February 18, 2011, Edition 6
Produced by the Washington State Board for Community and Technical Colleges
In this issue
Legislative News is published weekly during legislative sessions by the staff of the State Board for Community and Technical Colleges, 1300 Quince Street SE, PO Box 42495, Olympia, WA 98504-2495, telephone 360-704-4310, FAX 360-704-4415.
Senate and House committees each met this week to consider their respective bills regarding transfer of management and oversight of the Everett Community College’s University Center of North Puget Sound to Washington State University (WSU).
House Higher Ed amends its EvCC University Center proposal
On Thursday, the House Higher Education Committee adopted Substitute House Bill 1792, and passed it out of committee with a 13-2 vote. The main change to the underlying bill is it now requires WSU to offer at least one high employer-demand degree program at the EvCC University Center. The program must be offered by December 1, 2012.
Other important aspects of the bill include:
Senate bill hearing
Earlier this week, the Senate Higher Education and Workforce Development Committee held a public hearing on their version of the University Center proposal Senate Bill 5636, which would ultimately assign management and leadership of Everett Community College’s University Center of North Puget Sound to Washington State University (WSU). Prime-sponsored by Sen. Mary Margaret Haugen, D-Camano Island, SB 5636 is the companion to HB1792 heard last week in the House.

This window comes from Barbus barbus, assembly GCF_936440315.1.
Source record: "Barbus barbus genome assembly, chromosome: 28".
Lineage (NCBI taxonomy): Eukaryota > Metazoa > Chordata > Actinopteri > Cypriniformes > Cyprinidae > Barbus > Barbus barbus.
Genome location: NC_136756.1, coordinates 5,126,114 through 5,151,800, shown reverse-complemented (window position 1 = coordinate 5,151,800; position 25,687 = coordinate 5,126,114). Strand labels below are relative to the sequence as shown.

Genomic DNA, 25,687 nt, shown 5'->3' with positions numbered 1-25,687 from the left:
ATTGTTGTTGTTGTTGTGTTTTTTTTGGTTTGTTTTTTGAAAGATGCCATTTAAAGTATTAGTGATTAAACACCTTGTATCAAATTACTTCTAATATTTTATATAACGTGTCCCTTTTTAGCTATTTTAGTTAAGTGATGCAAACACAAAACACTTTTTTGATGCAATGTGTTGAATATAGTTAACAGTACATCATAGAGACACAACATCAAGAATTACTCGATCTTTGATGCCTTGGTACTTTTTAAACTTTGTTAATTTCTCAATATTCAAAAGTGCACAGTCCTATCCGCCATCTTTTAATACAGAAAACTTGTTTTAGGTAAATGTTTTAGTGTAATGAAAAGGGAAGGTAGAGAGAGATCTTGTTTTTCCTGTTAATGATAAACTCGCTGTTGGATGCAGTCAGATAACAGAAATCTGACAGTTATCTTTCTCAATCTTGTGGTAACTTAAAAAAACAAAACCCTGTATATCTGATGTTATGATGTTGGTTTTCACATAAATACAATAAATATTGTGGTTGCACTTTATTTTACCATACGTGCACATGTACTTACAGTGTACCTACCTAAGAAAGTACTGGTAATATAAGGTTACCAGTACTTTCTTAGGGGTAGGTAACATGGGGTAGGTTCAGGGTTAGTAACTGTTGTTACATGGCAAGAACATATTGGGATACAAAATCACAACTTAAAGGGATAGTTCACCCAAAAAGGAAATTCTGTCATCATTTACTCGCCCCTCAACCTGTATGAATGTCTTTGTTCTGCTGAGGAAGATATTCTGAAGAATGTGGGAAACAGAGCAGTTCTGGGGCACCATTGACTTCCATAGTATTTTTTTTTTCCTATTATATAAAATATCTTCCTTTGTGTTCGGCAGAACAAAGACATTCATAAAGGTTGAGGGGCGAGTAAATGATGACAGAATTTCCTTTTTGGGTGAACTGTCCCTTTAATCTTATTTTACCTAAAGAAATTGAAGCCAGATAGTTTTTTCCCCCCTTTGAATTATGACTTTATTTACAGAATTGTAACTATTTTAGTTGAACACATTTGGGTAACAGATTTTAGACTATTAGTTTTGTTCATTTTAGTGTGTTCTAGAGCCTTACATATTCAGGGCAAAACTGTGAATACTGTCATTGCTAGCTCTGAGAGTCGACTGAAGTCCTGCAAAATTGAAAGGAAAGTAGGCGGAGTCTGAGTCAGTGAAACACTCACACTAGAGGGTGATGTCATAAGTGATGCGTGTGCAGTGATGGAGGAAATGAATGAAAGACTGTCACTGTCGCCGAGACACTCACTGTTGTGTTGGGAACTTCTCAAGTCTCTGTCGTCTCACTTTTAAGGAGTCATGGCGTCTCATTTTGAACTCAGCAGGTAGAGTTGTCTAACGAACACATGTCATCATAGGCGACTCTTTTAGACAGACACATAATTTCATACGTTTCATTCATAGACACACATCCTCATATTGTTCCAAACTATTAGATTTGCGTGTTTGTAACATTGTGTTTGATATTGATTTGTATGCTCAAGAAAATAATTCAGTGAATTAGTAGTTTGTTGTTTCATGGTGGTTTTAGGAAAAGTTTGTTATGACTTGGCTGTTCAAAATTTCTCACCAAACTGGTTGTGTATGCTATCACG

Sen. Haugen said Snohomish County is the largest county in Washington without four-year university presence. She said while Everett Community College (EvCC) has done a fine job, it’s not enough for the needs of the area. She thinks WSU is the right match and stressed the need for a four-year research university presence in Snohomish County.
Ray Stephanson, Everett mayor, said while the state faces immediate budget issues, it must also look to the future and what is best for businesses and residents. He said the most revealing conversations he has had is with Boeing officials who told him they will need 1,000 engineers graduating per year.
“We’ve been blessed with a great community college and a great leader in Dr. Beyer,” he said. “They’ve done a remarkable job with the center, but this is about setting a foundation for the future.”
Sen. Rodney Tom, D-Medina, expressed concerns about ongoing costs and what the state can currently afford, asking, “If we have six children and we can’t feed them, why would we add another?”
Sen. Haugen acknowledged the difficult times the state is facing but asked, “If not now, when?”
David Beyer, Everett Community College president, said EvCC is strongly committed to expanding four-year opportunities in Snohomish County, which they’ve been doing for the past four years. He said all current Center partners—except WSU—agree that SB 5636 won’t benefit students, taxpayers or employers.
Christine Kerlin, EvCC University Center and strategic planning vice president, told the committee the Legislature approved EvCC’s University Center plan in 2006. Since then they have partnered with eight four-year institutions to bring 25 bachelor’s and master’s degree programs to Snohomish County and currently serve more than 500 students as they work toward meeting the workforce and student demands identified in the plan.